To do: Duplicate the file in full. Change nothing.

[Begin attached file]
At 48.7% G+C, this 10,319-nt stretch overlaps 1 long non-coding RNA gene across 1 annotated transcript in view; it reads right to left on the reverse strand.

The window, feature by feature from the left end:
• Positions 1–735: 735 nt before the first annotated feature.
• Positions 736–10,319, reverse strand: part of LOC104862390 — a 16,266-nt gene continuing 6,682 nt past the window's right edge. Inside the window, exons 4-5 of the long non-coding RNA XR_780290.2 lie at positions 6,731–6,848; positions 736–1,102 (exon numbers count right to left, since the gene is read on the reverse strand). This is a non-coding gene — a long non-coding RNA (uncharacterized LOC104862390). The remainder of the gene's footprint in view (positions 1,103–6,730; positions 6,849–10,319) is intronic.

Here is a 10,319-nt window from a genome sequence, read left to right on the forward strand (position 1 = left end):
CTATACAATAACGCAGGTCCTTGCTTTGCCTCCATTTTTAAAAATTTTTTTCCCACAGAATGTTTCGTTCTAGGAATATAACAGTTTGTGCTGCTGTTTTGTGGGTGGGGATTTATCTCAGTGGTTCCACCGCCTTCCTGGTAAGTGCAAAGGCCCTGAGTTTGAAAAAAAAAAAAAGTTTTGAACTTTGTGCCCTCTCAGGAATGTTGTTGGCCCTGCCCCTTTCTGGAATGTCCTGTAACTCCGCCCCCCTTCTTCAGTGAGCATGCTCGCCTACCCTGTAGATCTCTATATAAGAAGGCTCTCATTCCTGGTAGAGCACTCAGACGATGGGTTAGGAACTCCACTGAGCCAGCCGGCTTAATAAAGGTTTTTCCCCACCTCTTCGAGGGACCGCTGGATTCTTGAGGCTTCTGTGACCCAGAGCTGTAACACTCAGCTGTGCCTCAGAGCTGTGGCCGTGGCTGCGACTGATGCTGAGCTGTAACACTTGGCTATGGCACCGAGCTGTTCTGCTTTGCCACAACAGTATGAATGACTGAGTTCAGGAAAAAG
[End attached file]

At 48.7% G+C, this 10,319-nt stretch overlaps 1 long non-coding RNA gene across 1 annotated transcript in view; it reads right to left on the reverse strand.

The window, feature by feature from the left end:
• Positions 1–735: 735 nt before the first annotated feature.
• Positions 736–10,319, reverse strand: part of LOC104862390 — a 16,266-nt gene continuing 6,682 nt past the window's right edge. Inside the window, exons 4-5 of the long non-coding RNA XR_780290.2 lie at positions 6,731–6,848; positions 736–1,102 (exon numbers count right to left, since the gene is read on the reverse strand). This is a non-coding gene — a long non-coding RNA (uncharacterized LOC104862390). The remainder of the gene's footprint in view (positions 1,103–6,730; positions 6,849–10,319) is intronic.

Here is a 10,319-nt window from a genome sequence, read left to right on the forward strand (position 1 = left end):
CTATACAATAACGCAGGTCCTTGCTTTGCCTCCATTTTTAAAAATTTTTTTCCCACAGAATGTTTCGTTCTAGGAATATAACAGTTTGTGCTGCTGTTTTGTGGGTGGGGATTTATCTCAGTGGTTCCACCGCCTTCCTGGTAAGTGCAAAGGCCCTGAGTTTGAAAAAAAAAAAAAGTTTTGAACTTTGTGCCCTCTCAGGAATGTTGTTGGCCCTGCCCCTTTCTGGAATGTCCTGTAACTCCGCCCCCCTTCTTCAGTGAGCATGCTCGCCTACCCTGTAGATCTCTATATAAGAAGGCTCTCATTCCTGGTAGAGCACTCAGACGATGGGTTAGGAACTCCACTGAGCCAGCCGGCTTAATAAAGGTTTTTCCCCACCTCTTCGAGGGACCGCTGGATTCTTGAGGCTTCTGTGACCCAGAGCTGTAACACTCAGCTGTGCCTCAGAGCTGTGGCCGTGGCTGCGACTGATGCTGAGCTGTAACACTTGGCTATGGCACCGAGCTGTTCTGCTTTGCCACAACAGTATGAATGACTGAGTTCAGGAAAAAG